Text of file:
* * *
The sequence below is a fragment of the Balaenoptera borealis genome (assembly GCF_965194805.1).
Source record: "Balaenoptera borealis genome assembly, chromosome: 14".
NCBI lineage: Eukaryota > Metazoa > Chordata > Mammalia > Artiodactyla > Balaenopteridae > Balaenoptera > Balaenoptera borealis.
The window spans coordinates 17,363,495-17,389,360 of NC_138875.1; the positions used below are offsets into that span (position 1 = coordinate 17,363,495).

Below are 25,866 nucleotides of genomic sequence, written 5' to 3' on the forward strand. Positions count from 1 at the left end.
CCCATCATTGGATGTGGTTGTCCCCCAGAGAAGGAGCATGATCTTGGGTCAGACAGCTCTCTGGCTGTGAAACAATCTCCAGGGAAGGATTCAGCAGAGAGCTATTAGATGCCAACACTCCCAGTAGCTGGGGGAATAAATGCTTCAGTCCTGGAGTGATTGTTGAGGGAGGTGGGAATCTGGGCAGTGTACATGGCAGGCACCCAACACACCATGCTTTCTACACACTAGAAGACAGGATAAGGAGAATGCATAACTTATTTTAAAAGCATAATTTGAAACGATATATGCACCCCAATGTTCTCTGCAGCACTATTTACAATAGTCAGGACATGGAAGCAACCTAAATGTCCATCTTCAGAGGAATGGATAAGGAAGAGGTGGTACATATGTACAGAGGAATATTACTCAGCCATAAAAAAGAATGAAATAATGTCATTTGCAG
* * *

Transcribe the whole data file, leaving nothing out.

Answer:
The sequence below is a fragment of the Balaenoptera borealis genome (assembly GCF_965194805.1).
Source record: "Balaenoptera borealis genome assembly, chromosome: 14".
NCBI lineage: Eukaryota > Metazoa > Chordata > Mammalia > Artiodactyla > Balaenopteridae > Balaenoptera > Balaenoptera borealis.
The window spans coordinates 17,363,495-17,389,360 of NC_138875.1; the positions used below are offsets into that span (position 1 = coordinate 17,363,495).

Below are 25,866 nucleotides of genomic sequence, written 5' to 3' on the forward strand. Positions count from 1 at the left end.
CCCATCATTGGATGTGGTTGTCCCCCAGAGAAGGAGCATGATCTTGGGTCAGACAGCTCTCTGGCTGTGAAACAATCTCCAGGGAAGGATTCAGCAGAGAGCTATTAGATGCCAACACTCCCAGTAGCTGGGGGAATAAATGCTTCAGTCCTGGAGTGATTGTTGAGGGAGGTGGGAATCTGGGCAGTGTACATGGCAGGCACCCAACACACCATGCTTTCTACACACTAGAAGACAGGATAAGGAGAATGCATAACTTATTTTAAAAGCATAATTTGAAACGATATATGCACCCCAATGTTCTCTGCAGCACTATTTACAATAGTCAGGACATGGAAGCAACCTAAATGTCCATCTTCAGAGGAATGGATAAGGAAGAGGTGGTACATATGTACAGAGGAATATTACTCAGCCATAAAAAAGAATGAAATAATGTCATTTGCAG